Covid–19 hits isolated tribe in the Andaman Islands, India

Boa Sr, the last speaker of one of the Great Andamanese languages. She died in January 2010.

Boa Sr, the last speaker of one of the Great Andamanese languages. She died in January 2010.
© Alok Das/Survival

At least five members of the Great Andamanese tribe in India’s Andaman Islands are reported to have tested positive for Covid-19. Two have been admitted to hospital. The Andaman Islands have had a total of almost 3000 confirmed Covid cases and 37 deaths, out of a population of approximately 400,000.

The Great Andamanese are a small group of just over 50 survivors, down from more than 5000 when the British colonized the islands in the 1850s. They suffer from the long term impacts of diseases introduced by this brutal occupation. Tuberculosis and alcoholism are widespread, making them particularly vulnerable to Covid-19. In April this year, Licho, the last speaker of the Sare Great Andamanese language, died after suffering for years from multiple health problems, including chronic tuberculosis.

Licho was the last speaker of the Great Andamanese Language of Sare

Licho was the last speaker of the Great Andamanese Language of Sare
© Anvita Abbi

Concerns are also growing for the safety of the other tribes on the Andaman Islands, including the Jarawa and the uncontacted Sentinelese. Earlier this month it was reported that five welfare staff working with the Jarawa tribe tested positive for Covid-19, yet poachers continue to invade their territory, risking bringing in the virus. Last week, eight fishermen were arrested for illegally entering the Jarawa’s territory.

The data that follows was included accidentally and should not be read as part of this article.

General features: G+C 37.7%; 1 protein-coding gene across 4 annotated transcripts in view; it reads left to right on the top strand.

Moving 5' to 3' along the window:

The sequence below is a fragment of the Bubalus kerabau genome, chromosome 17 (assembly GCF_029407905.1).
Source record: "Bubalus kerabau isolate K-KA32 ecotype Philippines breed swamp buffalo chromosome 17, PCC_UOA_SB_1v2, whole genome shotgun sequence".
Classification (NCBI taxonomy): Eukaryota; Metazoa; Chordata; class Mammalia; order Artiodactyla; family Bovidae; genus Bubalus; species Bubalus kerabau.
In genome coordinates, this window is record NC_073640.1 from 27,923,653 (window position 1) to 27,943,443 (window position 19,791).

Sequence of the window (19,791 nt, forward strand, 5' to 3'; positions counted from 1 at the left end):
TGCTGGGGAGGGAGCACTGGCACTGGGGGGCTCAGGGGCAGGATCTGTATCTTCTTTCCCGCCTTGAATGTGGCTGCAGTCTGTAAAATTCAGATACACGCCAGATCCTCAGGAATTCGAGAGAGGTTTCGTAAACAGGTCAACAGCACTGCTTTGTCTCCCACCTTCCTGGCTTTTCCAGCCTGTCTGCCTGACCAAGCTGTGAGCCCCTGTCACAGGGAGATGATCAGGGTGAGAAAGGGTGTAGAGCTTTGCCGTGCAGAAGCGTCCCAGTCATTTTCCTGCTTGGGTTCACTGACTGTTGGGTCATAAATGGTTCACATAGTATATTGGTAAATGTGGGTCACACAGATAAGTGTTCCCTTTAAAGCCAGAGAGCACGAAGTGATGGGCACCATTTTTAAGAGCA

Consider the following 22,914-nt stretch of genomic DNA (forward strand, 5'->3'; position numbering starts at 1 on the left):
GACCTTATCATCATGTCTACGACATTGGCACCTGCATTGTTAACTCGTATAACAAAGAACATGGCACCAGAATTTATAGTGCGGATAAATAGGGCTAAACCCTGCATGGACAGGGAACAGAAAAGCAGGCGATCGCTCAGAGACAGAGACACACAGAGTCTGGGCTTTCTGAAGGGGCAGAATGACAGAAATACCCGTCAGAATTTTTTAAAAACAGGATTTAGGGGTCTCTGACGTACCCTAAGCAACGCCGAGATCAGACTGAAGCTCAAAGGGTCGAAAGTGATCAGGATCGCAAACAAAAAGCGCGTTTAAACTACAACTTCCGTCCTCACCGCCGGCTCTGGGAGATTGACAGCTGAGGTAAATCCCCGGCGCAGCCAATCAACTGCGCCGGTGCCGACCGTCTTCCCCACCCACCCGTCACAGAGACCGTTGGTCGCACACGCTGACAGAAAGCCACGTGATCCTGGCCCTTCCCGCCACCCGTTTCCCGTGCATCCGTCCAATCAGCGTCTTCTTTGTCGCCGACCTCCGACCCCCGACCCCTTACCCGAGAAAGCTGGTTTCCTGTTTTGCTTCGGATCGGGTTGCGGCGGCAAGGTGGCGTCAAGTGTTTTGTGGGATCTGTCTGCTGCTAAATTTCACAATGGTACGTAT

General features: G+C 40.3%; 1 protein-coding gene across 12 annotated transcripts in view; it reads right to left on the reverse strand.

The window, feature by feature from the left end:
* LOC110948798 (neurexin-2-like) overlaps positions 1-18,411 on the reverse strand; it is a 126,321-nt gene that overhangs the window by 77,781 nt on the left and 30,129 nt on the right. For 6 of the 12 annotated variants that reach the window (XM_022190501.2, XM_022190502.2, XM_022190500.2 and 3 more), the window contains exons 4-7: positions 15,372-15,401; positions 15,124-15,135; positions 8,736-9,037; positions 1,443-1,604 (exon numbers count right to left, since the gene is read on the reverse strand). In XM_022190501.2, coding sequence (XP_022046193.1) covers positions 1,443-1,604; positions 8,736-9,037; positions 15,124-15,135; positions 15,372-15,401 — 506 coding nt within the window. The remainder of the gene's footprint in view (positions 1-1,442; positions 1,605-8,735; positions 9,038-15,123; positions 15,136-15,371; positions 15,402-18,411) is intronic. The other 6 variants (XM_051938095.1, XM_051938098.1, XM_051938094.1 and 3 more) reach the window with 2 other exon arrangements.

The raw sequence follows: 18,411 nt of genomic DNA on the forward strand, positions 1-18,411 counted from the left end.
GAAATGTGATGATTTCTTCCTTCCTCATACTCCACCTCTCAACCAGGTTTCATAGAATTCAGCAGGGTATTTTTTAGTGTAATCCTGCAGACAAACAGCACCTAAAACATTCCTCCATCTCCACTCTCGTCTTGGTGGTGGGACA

The Andaman authorities have sought to protect the tribe by restricting movement on the illegal road that cuts through their territory and informing them of the dangers of Covid. However, the Jarawa continue to be at risk from welfare staff who have been insufficiently quarantined and poachers who enter their forest in order to steal the animals the tribe relies on to survive.

The Jarawa are a nomadic hunter gatherer tribe, who have only had friendly contact with settlers neighbouring their territory since 1998. Due to their isolation, relatively recent contact and the impact of two measles epidemics, they are also likely to be especially at risk from the virus.

The uncontacted Sentinelese, as the most isolated tribe in the world, are extremely vulnerable to diseases from outsiders, but during a global pandemic the risk of devastating infection is even greater. Without proper patrolling of the waters around their island they are at risk of coming into contact with poachers illegally fishing and diving for lobster.

In the wake of the 2004 tsunami this member of the Sentinelese tribe was photographed firing arrows at a helicopter.

In the wake of the 2004 tsunami this member of the Sentinelese tribe was photographed firing arrows at a helicopter.
© Indian Coastguard/Survival

Survival Senior Researcher, Sophie Grig, said today, “It is extremely alarming that members of the Great Andamanese tribe tested positive for Covid-19. They will be all too aware of the devastating impact of epidemics that have decimated their people. The Andaman authorities must act urgently to prevent the virus reaching more Great Andamanese and to prevent infection in the other tribes. The waters around North Sentinel must be properly policed and no outsiders should enter the territories of any of the Andaman tribes without their consent.”

Covid-19 has already hit tribes in Brazil and Peru hard, including isolated Amazon tribes such as the recently contacted Arara people of the Cachoeira Seca (Dry Waterfall) territory. There are fears for the safety of uncontacted tribes there, including a group of 10 uncontacted tribal people who entered an indigenous community in Brazil’s western Amazon region earlier this month.